Italy pt. 3a: Self-Reliance in Limone

‘Self-reliance’ is a straight-up misnomer for my experience with Limone sul Garda. Less punchy but more apropos options include ‘Not-Starving in Limone’, ‘Not-Dying on a Mountain near Limone’, or ‘Not-Remaining Trapped in Limone to This Day’. I relied almost entirely upon other humans to accomplish these things, though I’ll say that it felt like bold self-reliance at the time (mainly because an amount of communication in Italian was occasionally required). I’m still surprised that everything turned out okay in the end, honestly.

Day 5: Arco to Limone sul Garda

My journal entry for this day begins thus:

“Holy FUCK.

That one hurt.”

img_20161120_160425
Taken when I’d thought I was done, but then saw that I had about 30 minutes of downhill left.

 

This day would be my only thru-hike of the trip, strapping all my gear to my back and lugging it over and around mountains until I reached my accommodations in the village of Limone sul Garda. Though by road this walk is only 17 or 18 km (11-ish miles), the winding footpaths, ascents, and descents added a considerable amount of distance and time to the whole operation.

I got up extra-early so that I could hit the road just after sunrise and maximise my daylight. The day before, I’d bought a nasty grocery-store pizza, cut it up into bite-sized bits, and put them in a bag for ease of eating on the run. I also packed chocolate wafer cookies, water, teabags, and some plain oats for some reason. Just in case I needed porridge later, I suppose. You never know when you might get so hungry you’ll eat a plain porridge. I grabbed the Sticks Jagger & Astley and set out.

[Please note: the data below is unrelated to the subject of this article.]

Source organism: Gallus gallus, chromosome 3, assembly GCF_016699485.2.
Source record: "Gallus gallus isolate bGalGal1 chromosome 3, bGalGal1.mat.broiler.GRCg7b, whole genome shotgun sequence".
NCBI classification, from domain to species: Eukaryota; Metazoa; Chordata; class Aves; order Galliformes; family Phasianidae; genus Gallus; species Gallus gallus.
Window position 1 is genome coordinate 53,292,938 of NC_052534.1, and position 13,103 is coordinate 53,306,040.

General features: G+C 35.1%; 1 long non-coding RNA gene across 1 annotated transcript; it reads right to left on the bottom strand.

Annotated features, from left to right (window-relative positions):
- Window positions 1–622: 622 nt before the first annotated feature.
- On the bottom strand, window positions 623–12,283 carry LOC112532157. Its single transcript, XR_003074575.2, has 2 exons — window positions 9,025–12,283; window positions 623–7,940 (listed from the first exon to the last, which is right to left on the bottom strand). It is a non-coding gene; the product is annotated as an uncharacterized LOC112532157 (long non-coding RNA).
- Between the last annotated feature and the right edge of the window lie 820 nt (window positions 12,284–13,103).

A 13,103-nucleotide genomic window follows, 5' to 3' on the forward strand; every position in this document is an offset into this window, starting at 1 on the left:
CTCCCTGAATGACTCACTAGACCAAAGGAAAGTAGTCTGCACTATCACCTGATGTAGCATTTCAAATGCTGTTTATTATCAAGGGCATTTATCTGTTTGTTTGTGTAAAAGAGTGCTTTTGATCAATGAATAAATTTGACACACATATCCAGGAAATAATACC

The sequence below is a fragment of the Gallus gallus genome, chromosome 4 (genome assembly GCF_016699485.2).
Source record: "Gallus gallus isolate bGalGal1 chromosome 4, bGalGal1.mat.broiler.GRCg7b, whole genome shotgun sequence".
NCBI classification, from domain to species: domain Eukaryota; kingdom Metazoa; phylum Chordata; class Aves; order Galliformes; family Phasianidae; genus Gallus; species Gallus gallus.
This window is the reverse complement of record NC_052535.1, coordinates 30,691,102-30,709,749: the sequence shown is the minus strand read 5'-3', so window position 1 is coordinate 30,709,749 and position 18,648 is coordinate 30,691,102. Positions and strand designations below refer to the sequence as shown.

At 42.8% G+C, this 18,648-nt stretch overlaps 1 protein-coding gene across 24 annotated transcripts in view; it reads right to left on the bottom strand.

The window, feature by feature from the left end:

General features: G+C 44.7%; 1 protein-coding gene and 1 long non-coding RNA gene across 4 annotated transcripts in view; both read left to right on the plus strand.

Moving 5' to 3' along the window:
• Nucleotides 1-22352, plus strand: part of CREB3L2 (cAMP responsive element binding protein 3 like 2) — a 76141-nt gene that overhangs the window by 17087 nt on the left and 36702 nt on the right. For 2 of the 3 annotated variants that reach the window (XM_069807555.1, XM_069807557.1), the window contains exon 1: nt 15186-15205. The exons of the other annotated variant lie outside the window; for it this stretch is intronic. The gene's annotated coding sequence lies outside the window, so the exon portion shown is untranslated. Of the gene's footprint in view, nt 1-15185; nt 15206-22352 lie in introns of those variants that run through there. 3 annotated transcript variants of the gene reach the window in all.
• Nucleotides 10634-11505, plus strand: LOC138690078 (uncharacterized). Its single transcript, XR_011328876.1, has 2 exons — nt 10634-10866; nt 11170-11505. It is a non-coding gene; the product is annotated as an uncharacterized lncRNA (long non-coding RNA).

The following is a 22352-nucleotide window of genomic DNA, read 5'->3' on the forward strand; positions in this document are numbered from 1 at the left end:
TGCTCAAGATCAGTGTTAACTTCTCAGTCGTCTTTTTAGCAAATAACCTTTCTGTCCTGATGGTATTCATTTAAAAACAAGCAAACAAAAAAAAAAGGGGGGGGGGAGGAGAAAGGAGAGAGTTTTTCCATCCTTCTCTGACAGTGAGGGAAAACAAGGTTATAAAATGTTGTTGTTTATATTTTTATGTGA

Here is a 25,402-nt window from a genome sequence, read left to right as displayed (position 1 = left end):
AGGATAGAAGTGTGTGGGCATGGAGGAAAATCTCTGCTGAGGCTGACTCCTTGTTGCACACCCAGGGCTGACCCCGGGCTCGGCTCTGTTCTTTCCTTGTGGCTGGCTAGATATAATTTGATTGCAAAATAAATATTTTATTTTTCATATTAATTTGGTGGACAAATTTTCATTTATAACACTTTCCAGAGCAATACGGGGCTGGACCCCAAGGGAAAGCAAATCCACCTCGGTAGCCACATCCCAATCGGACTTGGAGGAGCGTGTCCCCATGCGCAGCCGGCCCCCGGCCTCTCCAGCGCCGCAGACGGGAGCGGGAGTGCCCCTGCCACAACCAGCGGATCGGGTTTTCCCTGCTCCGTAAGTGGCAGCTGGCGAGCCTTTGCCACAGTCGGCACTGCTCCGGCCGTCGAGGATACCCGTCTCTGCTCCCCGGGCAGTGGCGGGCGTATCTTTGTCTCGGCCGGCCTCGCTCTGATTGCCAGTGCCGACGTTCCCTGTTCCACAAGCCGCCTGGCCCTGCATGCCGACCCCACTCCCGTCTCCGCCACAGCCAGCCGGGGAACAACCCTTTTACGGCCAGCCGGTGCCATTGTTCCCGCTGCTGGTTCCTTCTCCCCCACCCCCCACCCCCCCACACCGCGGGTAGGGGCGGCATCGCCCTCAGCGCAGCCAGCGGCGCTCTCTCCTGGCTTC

The walk from Arco down to Riva del Garda followed a road and was pretty uneventful, apart from the lovely sweet dog that I befriended. Riva marks the beginning of the Old Ponale Road, which was an important highway in the early-20th century but is now open only to pedestrians and cyclists. This stretch of the walk was super easy and scenic, and took me all the way down to the Ledro Valley in comfort.

Well, sort-of comfort. My bag was heavy, and my body was slowly disintegrating from several days’ unaccustomed mountain walking. I’m a Prairie Girl with Prairie Joints. No use complaining, though; I had hours to go and this was the easy part.

The road ended and I struck out on a mountain path, and would you believe I immediately got lost? I got so lost. I even walked several minutes in the wrong direction along a path I’d already covered, without realising it. Absolutely hopeless.

While lost, I found myself in the midst of a large group of Italian hikers, all cheerful and laid-back and decked out in the most fancypants walking gear available. I asked them for directions, and about 5 of them rallied together to interpret what I’d just said and to confirm that I had somehow found the correct path again. I thanked them and struck out ahead of the group, but it turned out that they were also on their way to Limone, and between my speed + hopelessness and their slowness + actual knowledge of where they were going, our paths crossed several more times. And finally – finally – I got to have some conversations.